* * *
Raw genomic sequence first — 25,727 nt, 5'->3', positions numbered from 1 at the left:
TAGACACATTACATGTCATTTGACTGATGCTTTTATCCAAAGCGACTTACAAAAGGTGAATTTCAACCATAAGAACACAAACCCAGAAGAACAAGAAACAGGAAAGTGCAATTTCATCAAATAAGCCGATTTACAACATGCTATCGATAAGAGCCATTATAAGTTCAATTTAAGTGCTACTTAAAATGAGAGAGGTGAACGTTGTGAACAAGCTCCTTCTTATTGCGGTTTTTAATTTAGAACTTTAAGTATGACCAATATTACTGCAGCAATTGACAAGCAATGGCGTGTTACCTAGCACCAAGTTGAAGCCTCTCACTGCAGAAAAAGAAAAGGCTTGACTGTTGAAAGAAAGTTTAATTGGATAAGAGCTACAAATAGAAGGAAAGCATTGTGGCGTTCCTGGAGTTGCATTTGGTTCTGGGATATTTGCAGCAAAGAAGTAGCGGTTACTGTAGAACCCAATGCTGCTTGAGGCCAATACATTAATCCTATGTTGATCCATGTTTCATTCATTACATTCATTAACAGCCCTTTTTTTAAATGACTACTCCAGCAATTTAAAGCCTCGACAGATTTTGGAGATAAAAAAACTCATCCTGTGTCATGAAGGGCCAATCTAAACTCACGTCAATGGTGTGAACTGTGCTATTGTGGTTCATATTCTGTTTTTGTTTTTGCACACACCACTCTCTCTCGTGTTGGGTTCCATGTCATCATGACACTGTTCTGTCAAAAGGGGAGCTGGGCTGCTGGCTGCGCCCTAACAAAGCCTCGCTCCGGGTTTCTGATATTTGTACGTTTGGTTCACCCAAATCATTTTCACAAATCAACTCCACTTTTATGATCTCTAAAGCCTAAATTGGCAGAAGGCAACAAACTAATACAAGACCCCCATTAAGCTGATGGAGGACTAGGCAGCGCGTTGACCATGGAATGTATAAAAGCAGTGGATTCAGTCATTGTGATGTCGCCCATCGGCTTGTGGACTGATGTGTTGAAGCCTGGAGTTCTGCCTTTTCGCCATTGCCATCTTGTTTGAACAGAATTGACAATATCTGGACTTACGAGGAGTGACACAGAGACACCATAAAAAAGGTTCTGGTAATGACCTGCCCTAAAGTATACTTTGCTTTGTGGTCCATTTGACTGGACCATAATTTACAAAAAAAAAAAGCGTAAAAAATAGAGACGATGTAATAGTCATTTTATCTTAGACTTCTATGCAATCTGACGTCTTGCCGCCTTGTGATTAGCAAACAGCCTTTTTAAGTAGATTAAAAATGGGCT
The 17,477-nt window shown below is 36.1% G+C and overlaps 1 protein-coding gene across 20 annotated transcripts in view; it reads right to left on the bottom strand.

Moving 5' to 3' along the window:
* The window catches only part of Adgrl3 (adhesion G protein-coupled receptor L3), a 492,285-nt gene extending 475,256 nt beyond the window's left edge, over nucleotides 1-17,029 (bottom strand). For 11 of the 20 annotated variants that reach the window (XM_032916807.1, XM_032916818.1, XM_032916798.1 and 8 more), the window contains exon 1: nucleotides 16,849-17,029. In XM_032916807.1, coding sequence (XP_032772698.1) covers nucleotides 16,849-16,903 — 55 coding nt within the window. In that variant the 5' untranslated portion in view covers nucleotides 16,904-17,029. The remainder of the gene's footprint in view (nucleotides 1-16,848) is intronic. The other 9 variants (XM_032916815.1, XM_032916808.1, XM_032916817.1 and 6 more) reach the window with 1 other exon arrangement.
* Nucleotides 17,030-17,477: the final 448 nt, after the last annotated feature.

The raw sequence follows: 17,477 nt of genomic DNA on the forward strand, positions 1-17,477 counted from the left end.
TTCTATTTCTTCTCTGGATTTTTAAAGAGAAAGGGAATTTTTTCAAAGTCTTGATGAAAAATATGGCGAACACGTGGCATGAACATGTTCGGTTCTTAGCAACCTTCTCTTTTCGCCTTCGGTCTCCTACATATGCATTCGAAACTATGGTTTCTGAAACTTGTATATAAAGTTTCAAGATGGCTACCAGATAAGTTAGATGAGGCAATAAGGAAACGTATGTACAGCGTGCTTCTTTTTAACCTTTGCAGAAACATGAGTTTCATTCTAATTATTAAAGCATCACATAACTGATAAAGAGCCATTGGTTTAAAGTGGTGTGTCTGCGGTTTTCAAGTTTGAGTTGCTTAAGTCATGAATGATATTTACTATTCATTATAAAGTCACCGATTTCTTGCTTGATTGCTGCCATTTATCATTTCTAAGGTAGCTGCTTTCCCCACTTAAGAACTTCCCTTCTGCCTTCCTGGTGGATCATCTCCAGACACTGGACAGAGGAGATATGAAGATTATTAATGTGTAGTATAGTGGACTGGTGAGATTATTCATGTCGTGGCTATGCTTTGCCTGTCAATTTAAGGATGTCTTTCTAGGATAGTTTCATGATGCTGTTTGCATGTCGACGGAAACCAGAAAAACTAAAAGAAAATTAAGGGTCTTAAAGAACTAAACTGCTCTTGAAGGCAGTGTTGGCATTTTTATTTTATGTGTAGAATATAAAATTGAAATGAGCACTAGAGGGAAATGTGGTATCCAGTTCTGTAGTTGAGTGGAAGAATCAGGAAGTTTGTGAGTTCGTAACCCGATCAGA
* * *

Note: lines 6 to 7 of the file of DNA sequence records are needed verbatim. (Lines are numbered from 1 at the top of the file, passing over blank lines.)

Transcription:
* Nucleotides 17,030-17,477: the final 448 nt, after the last annotated feature.

The raw sequence follows: 17,477 nt of genomic DNA on the forward strand, positions 1-17,477 counted from the left end.